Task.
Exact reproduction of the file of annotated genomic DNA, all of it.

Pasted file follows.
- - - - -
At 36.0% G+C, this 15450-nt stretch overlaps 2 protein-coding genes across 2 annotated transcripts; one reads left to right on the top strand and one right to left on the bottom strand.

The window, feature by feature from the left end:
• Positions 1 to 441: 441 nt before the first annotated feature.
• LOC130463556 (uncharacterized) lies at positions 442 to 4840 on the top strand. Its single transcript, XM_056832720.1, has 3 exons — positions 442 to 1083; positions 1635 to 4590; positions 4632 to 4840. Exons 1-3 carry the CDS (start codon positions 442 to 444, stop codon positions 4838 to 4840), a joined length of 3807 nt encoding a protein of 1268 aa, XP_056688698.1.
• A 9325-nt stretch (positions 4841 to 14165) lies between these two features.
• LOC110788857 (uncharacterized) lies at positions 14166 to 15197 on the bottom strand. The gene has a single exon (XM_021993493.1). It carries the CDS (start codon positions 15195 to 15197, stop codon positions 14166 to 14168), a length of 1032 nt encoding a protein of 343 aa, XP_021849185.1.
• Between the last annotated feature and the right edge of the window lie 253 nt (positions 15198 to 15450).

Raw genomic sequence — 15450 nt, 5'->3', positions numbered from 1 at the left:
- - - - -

At 36.0% G+C, this 15450-nt stretch overlaps 2 protein-coding genes across 2 annotated transcripts; one reads left to right on the top strand and one right to left on the bottom strand.

The window, feature by feature from the left end:
• Positions 1 to 441: 441 nt before the first annotated feature.
• LOC130463556 (uncharacterized) lies at positions 442 to 4840 on the top strand. Its single transcript, XM_056832720.1, has 3 exons — positions 442 to 1083; positions 1635 to 4590; positions 4632 to 4840. Exons 1-3 carry the CDS (start codon positions 442 to 444, stop codon positions 4838 to 4840), a joined length of 3807 nt encoding a protein of 1268 aa, XP_056688698.1.
• A 9325-nt stretch (positions 4841 to 14165) lies between these two features.
• LOC110788857 (uncharacterized) lies at positions 14166 to 15197 on the bottom strand. The gene has a single exon (XM_021993493.1). It carries the CDS (start codon positions 15195 to 15197, stop codon positions 14166 to 14168), a length of 1032 nt encoding a protein of 343 aa, XP_021849185.1.
• Between the last annotated feature and the right edge of the window lie 253 nt (positions 15198 to 15450).

Raw genomic sequence — 15450 nt, 5'->3', positions numbered from 1 at the left: